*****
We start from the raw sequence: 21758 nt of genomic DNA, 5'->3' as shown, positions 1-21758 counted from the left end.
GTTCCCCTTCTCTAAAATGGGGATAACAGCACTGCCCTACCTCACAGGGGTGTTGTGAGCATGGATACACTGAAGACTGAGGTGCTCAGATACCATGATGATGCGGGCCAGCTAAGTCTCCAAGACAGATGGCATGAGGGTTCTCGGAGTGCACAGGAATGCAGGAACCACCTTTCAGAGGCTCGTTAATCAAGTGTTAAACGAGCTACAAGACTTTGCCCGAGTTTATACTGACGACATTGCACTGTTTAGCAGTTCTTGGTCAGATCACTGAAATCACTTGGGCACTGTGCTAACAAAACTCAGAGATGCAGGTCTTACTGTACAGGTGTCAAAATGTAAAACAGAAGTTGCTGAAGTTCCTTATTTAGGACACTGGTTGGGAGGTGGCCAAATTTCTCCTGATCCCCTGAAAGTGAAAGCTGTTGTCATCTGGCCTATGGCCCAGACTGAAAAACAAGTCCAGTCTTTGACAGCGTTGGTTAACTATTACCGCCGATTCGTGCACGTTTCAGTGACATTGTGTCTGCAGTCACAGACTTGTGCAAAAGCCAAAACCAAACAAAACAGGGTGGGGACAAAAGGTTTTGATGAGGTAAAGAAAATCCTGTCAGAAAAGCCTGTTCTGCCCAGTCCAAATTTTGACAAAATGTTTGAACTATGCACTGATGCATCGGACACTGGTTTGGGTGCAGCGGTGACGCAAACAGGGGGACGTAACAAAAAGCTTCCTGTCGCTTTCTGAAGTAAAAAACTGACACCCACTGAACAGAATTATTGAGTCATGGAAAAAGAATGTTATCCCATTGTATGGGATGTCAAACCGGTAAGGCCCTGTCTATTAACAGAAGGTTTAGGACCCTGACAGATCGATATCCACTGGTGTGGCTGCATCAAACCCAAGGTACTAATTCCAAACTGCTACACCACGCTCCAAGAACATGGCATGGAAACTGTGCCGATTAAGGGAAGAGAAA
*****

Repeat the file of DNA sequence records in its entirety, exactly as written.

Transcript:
We start from the raw sequence: 21758 nt of genomic DNA, 5'->3' as shown, positions 1-21758 counted from the left end.
GTTCCCCTTCTCTAAAATGGGGATAACAGCACTGCCCTACCTCACAGGGGTGTTGTGAGCATGGATACACTGAAGACTGAGGTGCTCAGATACCATGATGATGCGGGCCAGCTAAGTCTCCAAGACAGATGGCATGAGGGTTCTCGGAGTGCACAGGAATGCAGGAACCACCTTTCAGAGGCTCGTTAATCAAGTGTTAAACGAGCTACAAGACTTTGCCCGAGTTTATACTGACGACATTGCACTGTTTAGCAGTTCTTGGTCAGATCACTGAAATCACTTGGGCACTGTGCTAACAAAACTCAGAGATGCAGGTCTTACTGTACAGGTGTCAAAATGTAAAACAGAAGTTGCTGAAGTTCCTTATTTAGGACACTGGTTGGGAGGTGGCCAAATTTCTCCTGATCCCCTGAAAGTGAAAGCTGTTGTCATCTGGCCTATGGCCCAGACTGAAAAACAAGTCCAGTCTTTGACAGCGTTGGTTAACTATTACCGCCGATTCGTGCACGTTTCAGTGACATTGTGTCTGCAGTCACAGACTTGTGCAAAAGCCAAAACCAAACAAAACAGGGTGGGGACAAAAGGTTTTGATGAGGTAAAGAAAATCCTGTCAGAAAAGCCTGTTCTGCCCAGTCCAAATTTTGACAAAATGTTTGAACTATGCACTGATGCATCGGACACTGGTTTGGGTGCAGCGGTGACGCAAACAGGGGGACGTAACAAAAAGCTTCCTGTCGCTTTCTGAAGTAAAAAACTGACACCCACTGAACAGAATTATTGAGTCATGGAAAAAGAATGTTATCCCATTGTATGGGATGTCAAACCGGTAAGGCCCTGTCTATTAACAGAAGGTTTAGGACCCTGACAGATCGATATCCACTGGTGTGGCTGCATCAAACCCAAGGTACTAATTCCAAACTGCTACACCACGCTCCAAGAACATGGCATGGAAACTGTGCCGATTAAGGGAAGAGAAA